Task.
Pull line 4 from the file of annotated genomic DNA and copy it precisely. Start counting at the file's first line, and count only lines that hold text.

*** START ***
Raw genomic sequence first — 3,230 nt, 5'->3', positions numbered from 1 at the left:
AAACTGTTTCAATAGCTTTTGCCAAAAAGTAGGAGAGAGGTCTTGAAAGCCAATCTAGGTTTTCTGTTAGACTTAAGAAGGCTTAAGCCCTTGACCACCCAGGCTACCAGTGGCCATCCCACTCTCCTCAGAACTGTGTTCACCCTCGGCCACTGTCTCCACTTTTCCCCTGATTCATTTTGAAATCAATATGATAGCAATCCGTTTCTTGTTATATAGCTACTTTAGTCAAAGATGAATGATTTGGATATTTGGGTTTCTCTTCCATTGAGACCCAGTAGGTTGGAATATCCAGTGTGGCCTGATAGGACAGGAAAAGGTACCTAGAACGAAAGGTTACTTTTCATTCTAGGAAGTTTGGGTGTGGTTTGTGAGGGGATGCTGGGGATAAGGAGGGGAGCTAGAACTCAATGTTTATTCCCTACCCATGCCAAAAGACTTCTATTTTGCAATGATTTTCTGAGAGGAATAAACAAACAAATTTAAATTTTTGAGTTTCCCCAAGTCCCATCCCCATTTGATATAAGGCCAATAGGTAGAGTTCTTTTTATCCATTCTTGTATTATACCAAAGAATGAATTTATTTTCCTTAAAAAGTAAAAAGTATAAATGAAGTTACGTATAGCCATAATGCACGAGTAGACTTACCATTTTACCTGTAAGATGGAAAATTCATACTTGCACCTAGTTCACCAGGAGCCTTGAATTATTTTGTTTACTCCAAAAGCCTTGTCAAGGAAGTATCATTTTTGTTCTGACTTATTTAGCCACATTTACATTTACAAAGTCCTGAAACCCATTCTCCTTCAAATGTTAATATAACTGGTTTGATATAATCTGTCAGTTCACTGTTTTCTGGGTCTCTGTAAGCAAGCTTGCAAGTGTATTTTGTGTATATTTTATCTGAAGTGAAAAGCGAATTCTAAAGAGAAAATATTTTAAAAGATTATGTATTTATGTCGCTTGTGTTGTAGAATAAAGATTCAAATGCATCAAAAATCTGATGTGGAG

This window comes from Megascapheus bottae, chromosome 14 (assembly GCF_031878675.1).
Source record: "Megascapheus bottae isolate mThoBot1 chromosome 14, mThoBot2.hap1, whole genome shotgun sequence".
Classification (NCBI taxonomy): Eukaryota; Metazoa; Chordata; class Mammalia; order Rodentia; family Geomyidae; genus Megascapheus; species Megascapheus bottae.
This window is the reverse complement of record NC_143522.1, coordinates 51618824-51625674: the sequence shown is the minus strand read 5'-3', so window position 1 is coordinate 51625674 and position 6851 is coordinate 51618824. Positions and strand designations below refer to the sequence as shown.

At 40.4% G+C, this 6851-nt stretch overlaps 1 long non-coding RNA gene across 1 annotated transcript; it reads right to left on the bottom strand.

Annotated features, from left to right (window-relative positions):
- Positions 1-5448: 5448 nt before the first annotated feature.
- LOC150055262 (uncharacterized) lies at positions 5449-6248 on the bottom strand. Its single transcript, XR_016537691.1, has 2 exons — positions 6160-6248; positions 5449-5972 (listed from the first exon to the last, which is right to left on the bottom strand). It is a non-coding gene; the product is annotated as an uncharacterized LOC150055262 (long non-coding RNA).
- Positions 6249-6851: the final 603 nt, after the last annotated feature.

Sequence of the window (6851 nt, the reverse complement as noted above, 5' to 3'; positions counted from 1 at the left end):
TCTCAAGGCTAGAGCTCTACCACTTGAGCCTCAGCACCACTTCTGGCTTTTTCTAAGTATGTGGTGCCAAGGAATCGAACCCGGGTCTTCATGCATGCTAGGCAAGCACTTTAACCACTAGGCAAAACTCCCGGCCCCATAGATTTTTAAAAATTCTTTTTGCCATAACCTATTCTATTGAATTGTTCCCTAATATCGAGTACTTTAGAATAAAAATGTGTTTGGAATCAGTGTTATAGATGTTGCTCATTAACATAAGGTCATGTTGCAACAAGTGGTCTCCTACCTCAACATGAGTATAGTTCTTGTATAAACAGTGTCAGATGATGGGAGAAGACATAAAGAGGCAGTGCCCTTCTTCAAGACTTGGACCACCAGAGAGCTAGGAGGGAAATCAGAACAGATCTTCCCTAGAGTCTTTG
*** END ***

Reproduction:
Source record: "Megascapheus bottae isolate mThoBot1 chromosome 14, mThoBot2.hap1, whole genome shotgun sequence".